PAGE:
Moving away from the 4-hour block: Arizona’s distinctive path to reversing its restrictive language policies

Yalda M. Kaveh, Katie A. Bernstein, Claudia Cervantes-Soon, Sara Rodriguez-Martinez, Saida Mohamed

Research output: Contribution to journalArticlepeer-review

Abstract

In spring 2019, without controversy or fanfare and without violating the voter mandate of Proposition 203, emergent bilinguals in Arizona were once again granted unrestricted access to dual language bilingual education after nearly 20 years. The policy change was accomplished through a seemingly small piece of legislation that reduced the daily Structured English Immersion requirement from four hours to two hours. In this study, we analyze the Senate and House education committee hearings in which this legislation was unanimously approved before being signed into law by the governor. Using critical discourse analysis and through a theoretical lens of interest convergence, we examine the strategic moves utilized by speakers and legislators to build consensus for this remarkable, yet overlooked, legislation. We found that, in contrast to policy reforms in California and Massachusetts, which used a “multilingualism-for-all” strategy, the speakers and legislators in Arizona focused on English learners. Yet, they worked to show that a change benefitting English learners would also benefit parents, schools, teachers, districts, and even the state of Arizona. Our findings suggest that advocacy for bilingual education that is informed by contextual awareness and translated into the local discourse can produce success, even in conservative contexts such as Arizona.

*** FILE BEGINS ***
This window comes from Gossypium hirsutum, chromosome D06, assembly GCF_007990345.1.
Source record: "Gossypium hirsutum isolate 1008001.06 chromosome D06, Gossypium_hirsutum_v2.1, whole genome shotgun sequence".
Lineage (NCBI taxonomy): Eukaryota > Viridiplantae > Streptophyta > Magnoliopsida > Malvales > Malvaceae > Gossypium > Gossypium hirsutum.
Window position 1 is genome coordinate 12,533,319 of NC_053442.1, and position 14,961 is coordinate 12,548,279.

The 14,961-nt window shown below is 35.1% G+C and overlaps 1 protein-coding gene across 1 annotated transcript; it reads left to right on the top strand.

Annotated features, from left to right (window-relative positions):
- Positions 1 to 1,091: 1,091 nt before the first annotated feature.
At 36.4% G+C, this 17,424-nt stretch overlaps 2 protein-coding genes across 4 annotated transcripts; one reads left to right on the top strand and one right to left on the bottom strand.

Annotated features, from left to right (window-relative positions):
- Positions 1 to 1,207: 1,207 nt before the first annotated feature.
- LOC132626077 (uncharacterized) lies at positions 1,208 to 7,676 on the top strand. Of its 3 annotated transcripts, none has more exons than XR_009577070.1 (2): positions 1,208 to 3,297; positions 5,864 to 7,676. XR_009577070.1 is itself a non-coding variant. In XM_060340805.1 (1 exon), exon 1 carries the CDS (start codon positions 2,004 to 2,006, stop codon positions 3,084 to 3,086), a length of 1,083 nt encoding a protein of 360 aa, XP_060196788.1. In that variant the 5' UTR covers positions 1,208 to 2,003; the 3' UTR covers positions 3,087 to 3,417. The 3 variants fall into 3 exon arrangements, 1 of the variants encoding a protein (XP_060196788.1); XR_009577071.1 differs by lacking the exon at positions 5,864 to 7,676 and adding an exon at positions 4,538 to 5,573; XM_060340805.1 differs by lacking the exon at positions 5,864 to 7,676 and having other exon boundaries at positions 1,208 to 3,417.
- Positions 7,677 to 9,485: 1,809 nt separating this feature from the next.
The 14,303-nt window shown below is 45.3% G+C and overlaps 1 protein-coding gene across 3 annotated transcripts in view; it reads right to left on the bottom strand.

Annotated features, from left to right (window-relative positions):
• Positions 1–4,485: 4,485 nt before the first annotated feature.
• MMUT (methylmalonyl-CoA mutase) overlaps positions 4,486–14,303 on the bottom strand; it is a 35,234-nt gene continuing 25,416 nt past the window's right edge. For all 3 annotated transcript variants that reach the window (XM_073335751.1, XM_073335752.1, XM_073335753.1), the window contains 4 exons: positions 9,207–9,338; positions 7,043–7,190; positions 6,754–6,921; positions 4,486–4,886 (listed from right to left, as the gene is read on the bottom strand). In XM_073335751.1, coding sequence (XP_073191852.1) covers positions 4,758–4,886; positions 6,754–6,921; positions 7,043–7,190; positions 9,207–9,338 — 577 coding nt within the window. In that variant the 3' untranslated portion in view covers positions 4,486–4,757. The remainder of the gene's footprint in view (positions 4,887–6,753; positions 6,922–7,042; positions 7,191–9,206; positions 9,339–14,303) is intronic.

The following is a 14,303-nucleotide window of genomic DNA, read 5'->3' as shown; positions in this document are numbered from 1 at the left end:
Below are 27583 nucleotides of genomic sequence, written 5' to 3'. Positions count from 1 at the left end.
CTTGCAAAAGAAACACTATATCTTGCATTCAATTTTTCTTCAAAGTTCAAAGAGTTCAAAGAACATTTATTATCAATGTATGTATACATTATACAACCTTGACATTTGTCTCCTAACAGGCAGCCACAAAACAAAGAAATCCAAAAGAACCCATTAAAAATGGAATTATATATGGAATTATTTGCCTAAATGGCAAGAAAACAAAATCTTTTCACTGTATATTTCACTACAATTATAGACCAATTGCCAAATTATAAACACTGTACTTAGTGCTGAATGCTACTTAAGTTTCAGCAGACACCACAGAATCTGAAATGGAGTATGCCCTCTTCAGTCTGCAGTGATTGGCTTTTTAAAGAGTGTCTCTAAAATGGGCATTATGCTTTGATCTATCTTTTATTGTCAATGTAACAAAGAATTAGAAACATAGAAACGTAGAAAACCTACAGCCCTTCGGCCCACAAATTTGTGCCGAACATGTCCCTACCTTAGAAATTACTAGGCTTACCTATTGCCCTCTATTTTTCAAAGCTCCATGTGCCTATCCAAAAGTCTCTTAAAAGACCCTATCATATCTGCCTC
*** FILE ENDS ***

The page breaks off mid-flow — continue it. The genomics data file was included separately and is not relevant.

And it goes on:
Original languageEnglish (US)
JournalInternational Multilingual Research Journal
DOIs
StateAccepted/In press - 2021

Keywords

  • Arizona
  • dual language education
  • emergent bilingual students
  • English language learners
  • interest convergence
  • Language policy
  • structured English immersion

ASJC Scopus subject areas

  • Language and Linguistics
  • Education
  • Linguistics and Language

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